Public sector leadership not trusted
The public sector has been urged to overhaul its leadership style after a study found that fewer than one in five of its workers are consulted about important decisions in their organisation.
More than half of public sector staff do not trust their bosses, said the Chartered Institute of Personnel and Development. It said its findings helped to explain low levels of employee engagement. Its survey of more than 2,000 employees showed that those in private companies were more likely to trust their leaders and be consulted.
The CIPD said there was a “worrying” deterioration in employees' satisfaction with their ability to put forward their views, an issue which it believed was highlighted by the report into the Mid-Staffordshire NHS.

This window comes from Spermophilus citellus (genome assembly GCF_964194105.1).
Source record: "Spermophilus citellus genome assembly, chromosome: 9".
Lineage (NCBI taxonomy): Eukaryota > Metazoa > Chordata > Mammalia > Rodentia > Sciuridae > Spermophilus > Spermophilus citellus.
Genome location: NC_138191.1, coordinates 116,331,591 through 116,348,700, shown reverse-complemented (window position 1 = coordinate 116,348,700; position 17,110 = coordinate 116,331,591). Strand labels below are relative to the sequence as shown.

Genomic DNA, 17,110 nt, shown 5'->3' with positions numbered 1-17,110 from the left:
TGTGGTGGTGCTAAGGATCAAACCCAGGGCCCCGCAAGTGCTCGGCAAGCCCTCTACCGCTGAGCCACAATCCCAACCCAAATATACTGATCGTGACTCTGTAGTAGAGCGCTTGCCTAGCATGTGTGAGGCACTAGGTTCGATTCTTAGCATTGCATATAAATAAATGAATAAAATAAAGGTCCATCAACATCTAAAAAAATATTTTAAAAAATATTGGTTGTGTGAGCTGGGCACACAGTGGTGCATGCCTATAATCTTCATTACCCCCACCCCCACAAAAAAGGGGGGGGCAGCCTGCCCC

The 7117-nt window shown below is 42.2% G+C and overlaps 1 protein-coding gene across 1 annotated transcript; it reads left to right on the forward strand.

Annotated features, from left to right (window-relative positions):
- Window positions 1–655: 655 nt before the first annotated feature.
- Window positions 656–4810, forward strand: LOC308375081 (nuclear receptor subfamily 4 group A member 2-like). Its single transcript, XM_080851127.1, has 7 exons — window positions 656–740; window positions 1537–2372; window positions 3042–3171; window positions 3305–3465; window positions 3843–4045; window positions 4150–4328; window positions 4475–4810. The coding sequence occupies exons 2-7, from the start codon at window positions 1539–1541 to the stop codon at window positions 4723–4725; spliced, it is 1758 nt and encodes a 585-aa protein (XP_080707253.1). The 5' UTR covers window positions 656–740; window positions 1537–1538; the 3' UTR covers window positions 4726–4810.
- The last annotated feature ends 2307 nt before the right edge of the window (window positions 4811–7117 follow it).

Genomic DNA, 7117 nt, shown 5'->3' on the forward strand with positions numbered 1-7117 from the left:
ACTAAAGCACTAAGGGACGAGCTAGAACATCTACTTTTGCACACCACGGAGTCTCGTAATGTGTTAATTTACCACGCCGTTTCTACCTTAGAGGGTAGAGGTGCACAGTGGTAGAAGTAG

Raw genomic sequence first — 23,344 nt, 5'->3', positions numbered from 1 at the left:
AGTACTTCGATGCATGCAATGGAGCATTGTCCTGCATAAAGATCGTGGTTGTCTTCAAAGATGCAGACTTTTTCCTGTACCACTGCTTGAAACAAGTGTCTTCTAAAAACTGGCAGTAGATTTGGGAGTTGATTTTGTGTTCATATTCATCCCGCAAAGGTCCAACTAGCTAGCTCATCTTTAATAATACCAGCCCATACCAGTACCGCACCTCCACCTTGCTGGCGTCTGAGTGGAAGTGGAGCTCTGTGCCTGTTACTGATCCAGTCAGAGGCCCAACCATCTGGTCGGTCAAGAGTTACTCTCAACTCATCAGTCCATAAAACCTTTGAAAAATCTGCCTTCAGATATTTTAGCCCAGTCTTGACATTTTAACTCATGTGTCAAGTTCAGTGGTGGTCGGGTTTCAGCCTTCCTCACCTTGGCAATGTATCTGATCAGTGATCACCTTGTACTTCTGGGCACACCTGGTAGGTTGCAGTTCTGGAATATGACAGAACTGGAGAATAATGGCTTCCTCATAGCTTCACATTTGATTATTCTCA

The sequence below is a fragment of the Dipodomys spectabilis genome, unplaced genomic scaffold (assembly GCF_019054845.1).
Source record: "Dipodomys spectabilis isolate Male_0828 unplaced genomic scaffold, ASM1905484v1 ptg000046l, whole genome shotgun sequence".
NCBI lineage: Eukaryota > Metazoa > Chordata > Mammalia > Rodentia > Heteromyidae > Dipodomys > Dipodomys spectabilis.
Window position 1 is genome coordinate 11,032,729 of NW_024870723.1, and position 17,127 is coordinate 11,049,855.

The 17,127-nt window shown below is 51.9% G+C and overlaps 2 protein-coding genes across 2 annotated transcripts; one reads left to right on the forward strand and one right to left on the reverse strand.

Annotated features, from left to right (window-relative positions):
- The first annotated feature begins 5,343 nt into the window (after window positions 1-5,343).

Ben Willmott, of the CIPD, said: “Strong employee voice supports effective corporate governance and risk management by allowing staff to air concerns over problems, for example, with customer service, patient care, product quality or inappropriate behaviour.
“In some organisations, as in Mid-Staffs, lives could be at stake unless employee voice improves, but in countless others the consequences could range from poor performance right up to failures to stop criminal activity and fatal damage to the organisation's brand and reputation.”
He called for a shift away from the traditional command-and-control style of leadership, towards one that trusted employees on the front line to innovate and act with autonomy.
“It’s important to create an open culture where senior managers consult staff about key decisions and employees trust their managers enough to be able to express their views whether asked for them or not,” Mr Willmott said.